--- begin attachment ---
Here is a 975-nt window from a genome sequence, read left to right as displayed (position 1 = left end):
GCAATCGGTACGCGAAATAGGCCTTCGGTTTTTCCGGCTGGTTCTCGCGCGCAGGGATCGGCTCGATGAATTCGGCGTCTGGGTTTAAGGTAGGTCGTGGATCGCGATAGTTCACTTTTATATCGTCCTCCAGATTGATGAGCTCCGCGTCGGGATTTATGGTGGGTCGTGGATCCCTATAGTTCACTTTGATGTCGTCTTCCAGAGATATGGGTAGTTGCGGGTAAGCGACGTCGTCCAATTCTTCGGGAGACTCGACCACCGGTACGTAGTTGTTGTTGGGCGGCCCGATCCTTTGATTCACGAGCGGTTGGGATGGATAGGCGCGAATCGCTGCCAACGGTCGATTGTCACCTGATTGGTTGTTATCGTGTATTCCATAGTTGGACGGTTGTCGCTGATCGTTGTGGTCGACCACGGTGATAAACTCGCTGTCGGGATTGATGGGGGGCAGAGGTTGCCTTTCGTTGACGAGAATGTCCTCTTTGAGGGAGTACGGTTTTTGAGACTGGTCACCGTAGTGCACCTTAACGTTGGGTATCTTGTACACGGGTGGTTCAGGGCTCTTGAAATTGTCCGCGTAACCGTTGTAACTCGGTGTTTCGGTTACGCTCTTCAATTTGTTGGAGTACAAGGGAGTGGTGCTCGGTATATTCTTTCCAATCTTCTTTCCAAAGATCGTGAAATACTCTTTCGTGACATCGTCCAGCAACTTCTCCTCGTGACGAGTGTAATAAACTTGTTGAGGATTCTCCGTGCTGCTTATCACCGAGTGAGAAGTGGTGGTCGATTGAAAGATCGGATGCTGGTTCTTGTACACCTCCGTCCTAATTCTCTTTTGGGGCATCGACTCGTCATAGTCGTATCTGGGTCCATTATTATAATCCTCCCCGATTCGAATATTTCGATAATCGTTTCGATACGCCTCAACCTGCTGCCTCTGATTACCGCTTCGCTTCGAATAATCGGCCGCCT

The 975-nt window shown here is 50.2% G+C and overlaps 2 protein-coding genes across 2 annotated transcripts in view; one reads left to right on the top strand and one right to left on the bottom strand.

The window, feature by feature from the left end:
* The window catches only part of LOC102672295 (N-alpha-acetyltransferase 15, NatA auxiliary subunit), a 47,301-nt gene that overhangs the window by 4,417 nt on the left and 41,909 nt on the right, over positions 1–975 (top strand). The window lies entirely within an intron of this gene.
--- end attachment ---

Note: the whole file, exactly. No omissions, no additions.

Here is a 975-nt window from a genome sequence, read left to right as displayed (position 1 = left end):
GCAATCGGTACGCGAAATAGGCCTTCGGTTTTTCCGGCTGGTTCTCGCGCGCAGGGATCGGCTCGATGAATTCGGCGTCTGGGTTTAAGGTAGGTCGTGGATCGCGATAGTTCACTTTTATATCGTCCTCCAGATTGATGAGCTCCGCGTCGGGATTTATGGTGGGTCGTGGATCCCTATAGTTCACTTTGATGTCGTCTTCCAGAGATATGGGTAGTTGCGGGTAAGCGACGTCGTCCAATTCTTCGGGAGACTCGACCACCGGTACGTAGTTGTTGTTGGGCGGCCCGATCCTTTGATTCACGAGCGGTTGGGATGGATAGGCGCGAATCGCTGCCAACGGTCGATTGTCACCTGATTGGTTGTTATCGTGTATTCCATAGTTGGACGGTTGTCGCTGATCGTTGTGGTCGACCACGGTGATAAACTCGCTGTCGGGATTGATGGGGGGCAGAGGTTGCCTTTCGTTGACGAGAATGTCCTCTTTGAGGGAGTACGGTTTTTGAGACTGGTCACCGTAGTGCACCTTAACGTTGGGTATCTTGTACACGGGTGGTTCAGGGCTCTTGAAATTGTCCGCGTAACCGTTGTAACTCGGTGTTTCGGTTACGCTCTTCAATTTGTTGGAGTACAAGGGAGTGGTGCTCGGTATATTCTTTCCAATCTTCTTTCCAAAGATCGTGAAATACTCTTTCGTGACATCGTCCAGCAACTTCTCCTCGTGACGAGTGTAATAAACTTGTTGAGGATTCTCCGTGCTGCTTATCACCGAGTGAGAAGTGGTGGTCGATTGAAAGATCGGATGCTGGTTCTTGTACACCTCCGTCCTAATTCTCTTTTGGGGCATCGACTCGTCATAGTCGTATCTGGGTCCATTATTATAATCCTCCCCGATTCGAATATTTCGATAATCGTTTCGATACGCCTCAACCTGCTGCCTCTGATTACCGCTTCGCTTCGAATAATCGGCCGCCT

The 975-nt window shown here is 50.2% G+C and overlaps 2 protein-coding genes across 2 annotated transcripts in view; one reads left to right on the top strand and one right to left on the bottom strand.

The window, feature by feature from the left end:
* The window catches only part of LOC102672295 (N-alpha-acetyltransferase 15, NatA auxiliary subunit), a 47,301-nt gene that overhangs the window by 4,417 nt on the left and 41,909 nt on the right, over positions 1–975 (top strand). The window lies entirely within an intron of this gene.